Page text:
“Tell me who Ianto is,” Alonso says.

It’s a bar on a backwater world, and some of the patrons are blue and scaly and some of the patrons glow from the multiple tentacles, and some are just like them, though probably much more dangerous. (Jack is dangerous. Alonso is … a dangerous man’s lover. It’s a sort of protection, he supposes.)

Jack looks away, which is what he does when he doesn’t want to answer.

“Tell me why you say his name in your sleep,” says Alonso and Jack gives him a sharp look.

“I don’t say his name in my sleep.”

“You do. You say a great many names, but his most often. Who was he?”

Jack drinks his water. It’s another mystery to Alonso, that they go to pubs and bars and lounges all across the universe and Jack drinks nothing but water.

“Someone I lost,” is what he says, is all he says, and when Alonso touches his hair in an attempt to comfort him, again Jack looks away.


Alonso loves Jack, but as time goes on it becomes more and more clear to him that he doesn’t know Jack and never will; that his storytelling lover never confides in him, never really lets him in; that for all the sex they have they’re never really intimate; that he always thought love would be something else, would feel … better than this, and if he want something different than what he has, it means he should seek out that something.

The thought of leaving Jack feels like dying.


Jack’s tossing wakes him, and the name Jack moans is that other man again, “Ianto,” and he says it with such heartbreak that Alonso says, “Jack!” loudly and turns on the light over the bed, and Jack blinks at him, confused.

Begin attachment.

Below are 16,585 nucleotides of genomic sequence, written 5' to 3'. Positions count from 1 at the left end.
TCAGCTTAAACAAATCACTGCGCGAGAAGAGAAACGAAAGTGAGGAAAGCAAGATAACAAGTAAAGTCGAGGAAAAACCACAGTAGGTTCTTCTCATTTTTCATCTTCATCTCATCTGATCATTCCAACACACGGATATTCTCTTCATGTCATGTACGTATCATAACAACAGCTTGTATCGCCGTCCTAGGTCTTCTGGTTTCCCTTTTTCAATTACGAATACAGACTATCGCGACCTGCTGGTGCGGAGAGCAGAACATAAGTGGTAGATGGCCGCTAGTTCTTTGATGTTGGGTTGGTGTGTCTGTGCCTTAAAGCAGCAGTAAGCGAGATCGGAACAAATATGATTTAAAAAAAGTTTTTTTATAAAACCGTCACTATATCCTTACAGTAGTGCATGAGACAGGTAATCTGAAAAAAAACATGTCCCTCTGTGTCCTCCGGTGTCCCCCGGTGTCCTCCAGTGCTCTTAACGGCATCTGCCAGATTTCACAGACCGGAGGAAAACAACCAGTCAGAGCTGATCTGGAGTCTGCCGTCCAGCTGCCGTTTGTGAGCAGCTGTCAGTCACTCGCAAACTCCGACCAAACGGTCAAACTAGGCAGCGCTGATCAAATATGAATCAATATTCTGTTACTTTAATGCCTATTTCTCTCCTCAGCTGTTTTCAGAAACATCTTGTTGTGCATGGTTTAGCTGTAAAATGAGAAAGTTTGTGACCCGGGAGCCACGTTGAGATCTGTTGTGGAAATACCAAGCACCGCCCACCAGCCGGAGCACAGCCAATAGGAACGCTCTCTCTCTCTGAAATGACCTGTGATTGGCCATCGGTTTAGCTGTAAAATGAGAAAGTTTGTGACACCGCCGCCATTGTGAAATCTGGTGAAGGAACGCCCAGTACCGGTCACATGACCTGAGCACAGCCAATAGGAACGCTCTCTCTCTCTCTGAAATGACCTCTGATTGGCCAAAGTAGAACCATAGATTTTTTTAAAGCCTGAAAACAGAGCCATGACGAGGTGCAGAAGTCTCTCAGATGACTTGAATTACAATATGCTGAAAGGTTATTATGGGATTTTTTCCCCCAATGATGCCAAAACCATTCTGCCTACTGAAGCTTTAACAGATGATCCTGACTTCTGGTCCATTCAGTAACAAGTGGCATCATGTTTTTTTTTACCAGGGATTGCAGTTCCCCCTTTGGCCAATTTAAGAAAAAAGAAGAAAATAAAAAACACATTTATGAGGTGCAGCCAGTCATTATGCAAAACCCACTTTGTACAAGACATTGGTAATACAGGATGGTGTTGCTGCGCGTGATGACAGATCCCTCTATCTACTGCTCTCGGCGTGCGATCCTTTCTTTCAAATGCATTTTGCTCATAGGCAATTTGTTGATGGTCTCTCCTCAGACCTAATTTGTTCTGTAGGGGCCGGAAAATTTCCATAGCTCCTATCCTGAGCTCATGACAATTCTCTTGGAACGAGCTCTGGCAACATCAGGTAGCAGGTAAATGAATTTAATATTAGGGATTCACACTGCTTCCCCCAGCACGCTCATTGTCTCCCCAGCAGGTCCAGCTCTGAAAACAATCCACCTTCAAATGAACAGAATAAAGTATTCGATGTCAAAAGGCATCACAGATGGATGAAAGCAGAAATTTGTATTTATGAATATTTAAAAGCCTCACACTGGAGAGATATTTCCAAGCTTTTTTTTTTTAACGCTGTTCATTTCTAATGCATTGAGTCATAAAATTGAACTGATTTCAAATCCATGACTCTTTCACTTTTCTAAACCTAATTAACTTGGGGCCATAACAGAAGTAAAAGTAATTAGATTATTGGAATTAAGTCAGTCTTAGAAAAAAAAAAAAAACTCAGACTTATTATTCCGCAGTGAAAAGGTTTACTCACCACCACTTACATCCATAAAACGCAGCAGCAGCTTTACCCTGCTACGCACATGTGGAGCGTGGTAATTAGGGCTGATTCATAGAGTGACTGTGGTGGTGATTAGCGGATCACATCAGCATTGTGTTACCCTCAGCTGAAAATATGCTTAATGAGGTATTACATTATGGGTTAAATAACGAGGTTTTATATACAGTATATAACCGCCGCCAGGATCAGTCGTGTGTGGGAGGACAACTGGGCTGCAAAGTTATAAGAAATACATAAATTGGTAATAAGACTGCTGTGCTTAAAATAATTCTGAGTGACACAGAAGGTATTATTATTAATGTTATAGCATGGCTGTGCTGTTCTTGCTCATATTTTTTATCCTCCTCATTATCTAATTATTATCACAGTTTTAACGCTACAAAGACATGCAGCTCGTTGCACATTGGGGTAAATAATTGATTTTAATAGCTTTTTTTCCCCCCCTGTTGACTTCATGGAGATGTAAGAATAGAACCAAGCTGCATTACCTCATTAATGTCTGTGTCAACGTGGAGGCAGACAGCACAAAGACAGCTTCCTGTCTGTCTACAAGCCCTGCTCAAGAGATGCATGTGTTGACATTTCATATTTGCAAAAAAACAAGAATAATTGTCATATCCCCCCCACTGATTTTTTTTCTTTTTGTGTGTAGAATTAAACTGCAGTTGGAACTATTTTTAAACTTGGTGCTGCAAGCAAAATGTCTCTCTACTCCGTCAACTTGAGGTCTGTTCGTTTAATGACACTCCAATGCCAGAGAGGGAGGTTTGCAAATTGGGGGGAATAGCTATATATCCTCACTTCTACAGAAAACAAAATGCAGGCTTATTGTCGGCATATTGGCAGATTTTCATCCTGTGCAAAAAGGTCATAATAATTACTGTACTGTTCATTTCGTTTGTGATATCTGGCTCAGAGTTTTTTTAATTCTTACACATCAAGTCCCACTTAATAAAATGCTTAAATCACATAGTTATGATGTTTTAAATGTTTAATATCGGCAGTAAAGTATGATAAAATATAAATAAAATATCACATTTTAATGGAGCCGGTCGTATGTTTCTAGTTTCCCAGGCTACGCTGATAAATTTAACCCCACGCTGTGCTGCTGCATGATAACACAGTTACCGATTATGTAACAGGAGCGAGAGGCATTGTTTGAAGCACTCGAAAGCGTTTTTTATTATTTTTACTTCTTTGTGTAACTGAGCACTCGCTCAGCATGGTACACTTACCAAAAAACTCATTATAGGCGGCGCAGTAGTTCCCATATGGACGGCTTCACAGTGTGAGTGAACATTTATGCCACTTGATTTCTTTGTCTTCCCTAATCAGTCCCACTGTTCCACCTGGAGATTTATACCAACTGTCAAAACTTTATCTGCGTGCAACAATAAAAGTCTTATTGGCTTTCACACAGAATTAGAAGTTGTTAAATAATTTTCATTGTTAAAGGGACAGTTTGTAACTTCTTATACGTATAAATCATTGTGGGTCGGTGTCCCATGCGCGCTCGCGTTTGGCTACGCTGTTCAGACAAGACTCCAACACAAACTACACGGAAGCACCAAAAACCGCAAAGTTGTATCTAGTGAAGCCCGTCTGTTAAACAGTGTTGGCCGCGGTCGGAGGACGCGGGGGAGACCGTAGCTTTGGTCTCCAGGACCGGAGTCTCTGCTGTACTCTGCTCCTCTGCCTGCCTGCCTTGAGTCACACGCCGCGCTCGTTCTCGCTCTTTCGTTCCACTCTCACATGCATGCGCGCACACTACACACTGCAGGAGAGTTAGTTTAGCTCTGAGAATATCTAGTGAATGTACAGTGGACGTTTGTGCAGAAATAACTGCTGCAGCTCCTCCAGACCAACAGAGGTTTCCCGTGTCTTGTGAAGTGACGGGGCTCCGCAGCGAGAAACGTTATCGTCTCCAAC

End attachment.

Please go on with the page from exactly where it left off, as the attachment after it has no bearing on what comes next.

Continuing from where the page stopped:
“What’s wrong?”

“You had another nightmare.”

Jack passes his hand over his face. “They’re not nightmares,” he says wearily. “They’re not bad dreams.”

“They’re good dreams,” says Alonso, feeling flattened. “Good dreams that make you want to cry.”

Silence from Jack. Alonso has listened to many silences from Jack, wondered many times what they meant, what he’s not saying, and this one is too much. Just one more silence where another man would tell him of his dreams.

Alonso takes a deep breath. He throws back the bedding and gets up, gathers his clothes and starts pulling them on. “Alonso,” says Jack. “Don’t be rash.”

“I’d tell you not to look for me,” Alonso says as he buttons his shirt, “but I don’t think you will.”

“Where do you think you’ll go? What do you think you’re going to do?”

“I’ll go anywhere I can and do what you’ve taught me,” Alonso says. “I’ll be fine. You … I can’t do any more for you. I loved you, Jack, but I can’t do anything more.”

Jack doesn’t protest. Doesn’t beg him to stay. Doesn’t do anything more than watch him dress and watch him go.


As Alonso walks away he tries to feel free and unburdened, like he’s just shed dead weight, but the truth is he thinks he understands why Jack says those names with such pain. It wasn’t perfect, but sometimes it was good, and now it’s gone.